Cigna recently made a big change in how they will pay certain claims.
Organizations will need to stand firm on compliance and reimbursement when its revenue cycle team submits evaluation and management (E/M) claims with modifier -25 as Cigna recently dropped a new policy.
According to Cigna, it created a new policy requiring submission of office notes with all claims including E/M codes 99212, 99213, 99214, and 99215 and modifier -25 when a minor procedure is billed.
Cigna said it will deny payment for these E/M services reported with modifier -25 if records documenting a significant and separately identifiable service are not submitted with the claim, and medical groups were quick to show their frustration.
For background, the revenue cycle coding staff report modifier -25 for E/M services on the same day of another service or procedure when it is performed by the same physician or provider.
So how can revenue cycle leaders create a plan for their staff to defend these claims?
The good news is revenue cycle staff from all sections of the organization can play a part in defending the revenue for modifier -25 claims, according to a recent Part B News webinar. For example, providers must create documentation that supports the modifier, coders need to monitor private payers for new policies, and members of the A/R team will need to keep an eye on these denials.
It’s important that the revenue cycle keeps an eye on these denials, teams make sure the documentation supports modifier -25, and they are quick to appeal any of those claim denials.
Creating a template unique to this Cigna requirement will also help. Staff can then modify and use the template when documentation is provided for prepayment approval, when they respond to a request for documentation to support a claim, or when they appeal a denial of an E/M visit reported with the modifier.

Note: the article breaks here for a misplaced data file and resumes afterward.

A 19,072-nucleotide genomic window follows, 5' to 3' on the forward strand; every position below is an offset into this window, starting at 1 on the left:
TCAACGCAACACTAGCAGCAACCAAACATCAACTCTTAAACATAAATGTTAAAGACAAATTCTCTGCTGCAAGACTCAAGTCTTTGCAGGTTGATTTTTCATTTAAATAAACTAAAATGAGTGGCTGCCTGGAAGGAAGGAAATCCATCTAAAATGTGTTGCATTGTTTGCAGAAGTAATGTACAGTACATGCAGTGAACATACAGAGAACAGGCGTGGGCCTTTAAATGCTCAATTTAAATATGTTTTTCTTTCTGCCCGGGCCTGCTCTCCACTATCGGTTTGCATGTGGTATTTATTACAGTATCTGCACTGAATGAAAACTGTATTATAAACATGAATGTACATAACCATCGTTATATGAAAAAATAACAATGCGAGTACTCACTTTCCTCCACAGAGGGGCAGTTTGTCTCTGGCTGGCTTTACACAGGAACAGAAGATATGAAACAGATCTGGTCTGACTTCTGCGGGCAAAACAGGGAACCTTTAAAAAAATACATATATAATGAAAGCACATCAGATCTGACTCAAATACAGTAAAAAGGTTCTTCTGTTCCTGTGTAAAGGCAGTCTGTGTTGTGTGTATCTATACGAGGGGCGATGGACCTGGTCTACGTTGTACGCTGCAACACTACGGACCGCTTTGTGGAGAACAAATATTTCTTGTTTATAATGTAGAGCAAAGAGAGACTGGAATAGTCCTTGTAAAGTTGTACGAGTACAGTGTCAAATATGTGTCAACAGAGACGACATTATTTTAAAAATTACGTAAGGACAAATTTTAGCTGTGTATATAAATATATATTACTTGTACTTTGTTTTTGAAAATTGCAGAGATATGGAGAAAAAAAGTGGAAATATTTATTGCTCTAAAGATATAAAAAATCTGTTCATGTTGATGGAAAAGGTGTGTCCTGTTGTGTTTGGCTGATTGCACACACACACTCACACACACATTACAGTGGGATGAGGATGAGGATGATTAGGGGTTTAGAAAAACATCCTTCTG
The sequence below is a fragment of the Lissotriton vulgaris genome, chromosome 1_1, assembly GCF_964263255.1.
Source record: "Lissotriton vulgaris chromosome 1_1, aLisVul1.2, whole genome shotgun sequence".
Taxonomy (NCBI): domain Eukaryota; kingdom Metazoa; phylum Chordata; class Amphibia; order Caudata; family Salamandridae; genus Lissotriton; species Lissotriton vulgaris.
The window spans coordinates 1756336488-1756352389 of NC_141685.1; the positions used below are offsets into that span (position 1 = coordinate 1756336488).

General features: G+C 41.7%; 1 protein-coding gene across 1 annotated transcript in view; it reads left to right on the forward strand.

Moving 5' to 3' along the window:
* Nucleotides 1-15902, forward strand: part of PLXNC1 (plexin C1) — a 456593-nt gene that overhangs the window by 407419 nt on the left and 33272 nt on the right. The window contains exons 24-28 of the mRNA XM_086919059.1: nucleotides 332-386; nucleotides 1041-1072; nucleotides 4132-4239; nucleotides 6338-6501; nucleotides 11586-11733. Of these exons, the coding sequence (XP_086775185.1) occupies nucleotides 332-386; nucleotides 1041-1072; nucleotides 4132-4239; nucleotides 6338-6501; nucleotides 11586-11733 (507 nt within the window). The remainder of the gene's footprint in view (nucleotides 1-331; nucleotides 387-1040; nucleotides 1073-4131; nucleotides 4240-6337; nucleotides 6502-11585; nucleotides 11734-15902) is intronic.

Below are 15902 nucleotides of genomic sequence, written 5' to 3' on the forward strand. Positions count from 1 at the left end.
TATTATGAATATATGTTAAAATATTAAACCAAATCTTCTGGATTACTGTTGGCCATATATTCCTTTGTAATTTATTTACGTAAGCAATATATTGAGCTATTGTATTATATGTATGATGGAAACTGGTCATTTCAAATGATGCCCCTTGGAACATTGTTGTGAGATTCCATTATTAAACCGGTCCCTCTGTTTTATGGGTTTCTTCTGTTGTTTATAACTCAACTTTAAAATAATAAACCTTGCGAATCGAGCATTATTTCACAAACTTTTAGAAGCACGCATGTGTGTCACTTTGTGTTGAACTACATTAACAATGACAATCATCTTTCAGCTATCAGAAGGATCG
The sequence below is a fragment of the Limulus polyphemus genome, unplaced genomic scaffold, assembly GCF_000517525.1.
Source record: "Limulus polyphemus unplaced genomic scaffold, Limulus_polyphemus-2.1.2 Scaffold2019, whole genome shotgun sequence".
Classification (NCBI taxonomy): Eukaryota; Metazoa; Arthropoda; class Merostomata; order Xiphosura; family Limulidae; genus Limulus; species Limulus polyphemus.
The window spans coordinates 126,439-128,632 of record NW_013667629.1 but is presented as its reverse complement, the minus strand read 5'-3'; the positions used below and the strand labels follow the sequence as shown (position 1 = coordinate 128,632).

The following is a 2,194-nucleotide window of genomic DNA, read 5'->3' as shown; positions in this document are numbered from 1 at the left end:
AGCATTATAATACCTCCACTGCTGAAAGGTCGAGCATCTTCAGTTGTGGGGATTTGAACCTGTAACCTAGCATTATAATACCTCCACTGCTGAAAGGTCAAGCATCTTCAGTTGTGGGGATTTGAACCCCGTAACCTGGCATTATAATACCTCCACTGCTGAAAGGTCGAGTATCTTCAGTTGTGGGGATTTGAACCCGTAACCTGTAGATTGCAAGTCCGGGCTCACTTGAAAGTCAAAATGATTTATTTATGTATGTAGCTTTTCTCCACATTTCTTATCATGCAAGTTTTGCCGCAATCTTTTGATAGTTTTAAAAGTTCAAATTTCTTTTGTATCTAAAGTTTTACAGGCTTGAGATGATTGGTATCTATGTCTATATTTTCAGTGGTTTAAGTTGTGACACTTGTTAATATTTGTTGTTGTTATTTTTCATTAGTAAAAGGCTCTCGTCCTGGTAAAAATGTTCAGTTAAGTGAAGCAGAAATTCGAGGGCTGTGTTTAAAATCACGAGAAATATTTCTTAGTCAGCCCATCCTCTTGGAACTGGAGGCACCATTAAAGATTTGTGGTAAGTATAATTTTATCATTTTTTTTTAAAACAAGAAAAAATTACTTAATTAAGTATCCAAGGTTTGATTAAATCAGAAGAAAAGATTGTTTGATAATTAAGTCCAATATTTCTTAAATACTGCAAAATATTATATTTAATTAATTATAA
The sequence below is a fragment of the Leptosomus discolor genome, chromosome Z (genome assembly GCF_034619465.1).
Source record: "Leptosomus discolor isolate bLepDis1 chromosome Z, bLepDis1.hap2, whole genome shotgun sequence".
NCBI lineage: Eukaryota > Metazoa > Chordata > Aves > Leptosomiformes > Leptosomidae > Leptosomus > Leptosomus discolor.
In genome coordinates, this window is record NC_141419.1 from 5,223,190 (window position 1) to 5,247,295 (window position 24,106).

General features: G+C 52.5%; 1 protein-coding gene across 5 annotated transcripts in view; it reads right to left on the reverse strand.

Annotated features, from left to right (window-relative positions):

If you submit claims to Cigna, you should also have a process to ensure the required documentation goes out with claims that include modifier -25. If you forget, you can expect more time and more work to get reimbursed, according to Part B News.
Another way to lessen the blow is to create a targeted approach to Cigna denials. “My denials team works by payer,” Frank Cantrell, corporate director of revenue integrity at Penn Highlands Healthcare recently said. “They know their contracts backwards, forwards, and sideways.”
Cantrell believes it’s important for his team members to be critical thinkers with a high level of understanding, which is a necessity since each payer contract has varying nuances.
Amanda Norris is the Associate Content Manager of Finance, Payer, Revenue Cycle, and Strategy for HealthLeaders.
Cigna recently announced it will deny payment for certain services if documentation is not submitted with the claim.
Revenue cycle staff from all sections of the organization can play a part in defending the revenue for these claims.
One leader has found that using a targeted approach by creating teams that work by payer has helped ward off denials.